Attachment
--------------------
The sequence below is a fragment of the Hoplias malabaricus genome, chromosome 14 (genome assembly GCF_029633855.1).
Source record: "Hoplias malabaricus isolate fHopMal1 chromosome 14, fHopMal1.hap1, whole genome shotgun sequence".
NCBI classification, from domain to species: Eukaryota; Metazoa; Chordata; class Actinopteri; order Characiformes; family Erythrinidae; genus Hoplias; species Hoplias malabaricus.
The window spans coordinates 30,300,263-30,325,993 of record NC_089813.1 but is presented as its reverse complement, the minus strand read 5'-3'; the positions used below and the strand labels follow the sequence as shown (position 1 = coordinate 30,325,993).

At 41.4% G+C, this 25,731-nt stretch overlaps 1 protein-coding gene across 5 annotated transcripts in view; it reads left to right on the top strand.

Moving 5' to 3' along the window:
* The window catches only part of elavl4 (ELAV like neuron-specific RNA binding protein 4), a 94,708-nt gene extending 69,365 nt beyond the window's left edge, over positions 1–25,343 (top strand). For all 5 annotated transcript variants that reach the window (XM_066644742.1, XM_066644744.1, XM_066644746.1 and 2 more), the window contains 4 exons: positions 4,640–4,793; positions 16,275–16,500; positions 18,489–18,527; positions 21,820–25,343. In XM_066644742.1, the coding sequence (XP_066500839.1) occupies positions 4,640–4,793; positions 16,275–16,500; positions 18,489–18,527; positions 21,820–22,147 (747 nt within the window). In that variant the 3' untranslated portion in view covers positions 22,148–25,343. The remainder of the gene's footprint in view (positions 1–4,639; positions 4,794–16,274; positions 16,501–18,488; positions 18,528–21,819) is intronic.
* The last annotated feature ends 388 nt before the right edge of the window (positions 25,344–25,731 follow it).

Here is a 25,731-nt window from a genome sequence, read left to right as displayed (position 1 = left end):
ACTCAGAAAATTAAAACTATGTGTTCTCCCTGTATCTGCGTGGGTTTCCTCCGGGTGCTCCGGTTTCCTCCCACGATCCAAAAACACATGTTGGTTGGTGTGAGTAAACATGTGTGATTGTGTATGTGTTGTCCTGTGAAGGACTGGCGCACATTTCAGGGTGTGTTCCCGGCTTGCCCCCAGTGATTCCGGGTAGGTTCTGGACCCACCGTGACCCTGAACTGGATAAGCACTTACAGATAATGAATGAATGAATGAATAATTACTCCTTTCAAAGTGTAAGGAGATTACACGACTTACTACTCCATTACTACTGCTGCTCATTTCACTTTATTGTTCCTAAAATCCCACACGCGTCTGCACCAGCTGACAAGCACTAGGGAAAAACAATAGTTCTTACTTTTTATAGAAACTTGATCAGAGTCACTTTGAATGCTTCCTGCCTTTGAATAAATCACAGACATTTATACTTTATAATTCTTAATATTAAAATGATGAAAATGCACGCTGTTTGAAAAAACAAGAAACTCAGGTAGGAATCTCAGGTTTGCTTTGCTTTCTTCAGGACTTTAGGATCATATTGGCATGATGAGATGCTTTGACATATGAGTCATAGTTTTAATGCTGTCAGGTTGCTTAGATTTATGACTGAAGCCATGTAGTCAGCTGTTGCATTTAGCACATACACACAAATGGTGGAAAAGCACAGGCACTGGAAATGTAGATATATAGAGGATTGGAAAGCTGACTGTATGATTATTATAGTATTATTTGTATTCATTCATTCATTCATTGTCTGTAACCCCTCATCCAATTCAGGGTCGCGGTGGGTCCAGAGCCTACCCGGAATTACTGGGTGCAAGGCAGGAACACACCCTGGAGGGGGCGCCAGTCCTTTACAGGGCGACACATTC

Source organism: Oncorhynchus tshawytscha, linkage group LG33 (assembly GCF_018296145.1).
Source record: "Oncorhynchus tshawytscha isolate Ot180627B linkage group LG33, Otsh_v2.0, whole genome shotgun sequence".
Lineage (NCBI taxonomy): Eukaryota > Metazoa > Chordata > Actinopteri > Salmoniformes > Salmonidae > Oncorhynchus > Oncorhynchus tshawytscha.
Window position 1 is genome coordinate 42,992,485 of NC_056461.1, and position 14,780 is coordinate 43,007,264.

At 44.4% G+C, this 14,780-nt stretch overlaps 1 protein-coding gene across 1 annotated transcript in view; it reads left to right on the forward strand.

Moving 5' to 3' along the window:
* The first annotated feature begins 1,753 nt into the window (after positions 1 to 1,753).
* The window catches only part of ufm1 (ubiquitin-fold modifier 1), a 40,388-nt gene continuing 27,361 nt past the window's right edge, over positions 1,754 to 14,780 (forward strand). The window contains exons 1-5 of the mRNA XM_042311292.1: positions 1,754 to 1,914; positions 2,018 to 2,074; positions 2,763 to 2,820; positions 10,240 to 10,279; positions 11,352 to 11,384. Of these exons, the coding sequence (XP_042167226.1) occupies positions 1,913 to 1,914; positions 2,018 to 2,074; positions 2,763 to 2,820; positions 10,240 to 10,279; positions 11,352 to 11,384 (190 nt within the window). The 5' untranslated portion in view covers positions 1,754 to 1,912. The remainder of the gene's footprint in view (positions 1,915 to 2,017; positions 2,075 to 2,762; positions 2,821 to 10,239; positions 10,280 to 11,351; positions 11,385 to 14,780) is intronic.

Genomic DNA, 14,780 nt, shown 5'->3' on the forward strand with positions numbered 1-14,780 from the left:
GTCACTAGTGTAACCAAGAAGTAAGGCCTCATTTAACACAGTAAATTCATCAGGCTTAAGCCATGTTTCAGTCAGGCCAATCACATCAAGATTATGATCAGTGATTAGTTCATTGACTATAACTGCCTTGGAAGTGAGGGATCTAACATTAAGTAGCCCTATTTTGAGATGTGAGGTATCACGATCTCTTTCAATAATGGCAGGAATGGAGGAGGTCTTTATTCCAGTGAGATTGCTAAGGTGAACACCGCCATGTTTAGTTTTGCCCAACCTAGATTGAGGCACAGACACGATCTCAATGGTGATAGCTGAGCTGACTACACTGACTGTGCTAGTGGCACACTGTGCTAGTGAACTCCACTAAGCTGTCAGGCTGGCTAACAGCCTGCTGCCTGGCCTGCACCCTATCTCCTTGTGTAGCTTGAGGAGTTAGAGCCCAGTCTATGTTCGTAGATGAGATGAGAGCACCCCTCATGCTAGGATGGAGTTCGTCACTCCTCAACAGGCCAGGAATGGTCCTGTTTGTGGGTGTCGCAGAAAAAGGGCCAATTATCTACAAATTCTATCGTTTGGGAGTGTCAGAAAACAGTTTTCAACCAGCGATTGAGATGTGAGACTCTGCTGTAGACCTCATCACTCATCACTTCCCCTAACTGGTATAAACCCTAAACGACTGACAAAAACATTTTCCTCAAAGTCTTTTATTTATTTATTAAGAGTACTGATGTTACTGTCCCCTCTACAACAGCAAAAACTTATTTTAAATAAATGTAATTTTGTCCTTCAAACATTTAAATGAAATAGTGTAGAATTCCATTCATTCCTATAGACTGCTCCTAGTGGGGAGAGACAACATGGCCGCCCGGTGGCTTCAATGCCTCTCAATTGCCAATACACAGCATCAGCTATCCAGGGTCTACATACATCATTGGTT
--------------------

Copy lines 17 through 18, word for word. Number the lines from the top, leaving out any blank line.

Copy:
* The first annotated feature begins 1,753 nt into the window (after positions 1 to 1,753).
* The window catches only part of ufm1 (ubiquitin-fold modifier 1), a 40,388-nt gene continuing 27,361 nt past the window's right edge, over positions 1,754 to 14,780 (forward strand). The window contains exons 1-5 of the mRNA XM_042311292.1: positions 1,754 to 1,914; positions 2,018 to 2,074; positions 2,763 to 2,820; positions 10,240 to 10,279; positions 11,352 to 11,384. Of these exons, the coding sequence (XP_042167226.1) occupies positions 1,913 to 1,914; positions 2,018 to 2,074; positions 2,763 to 2,820; positions 10,240 to 10,279; positions 11,352 to 11,384 (190 nt within the window). The 5' untranslated portion in view covers positions 1,754 to 1,912. The remainder of the gene's footprint in view (positions 1,915 to 2,017; positions 2,075 to 2,762; positions 2,821 to 10,239; positions 10,280 to 11,351; positions 11,385 to 14,780) is intronic.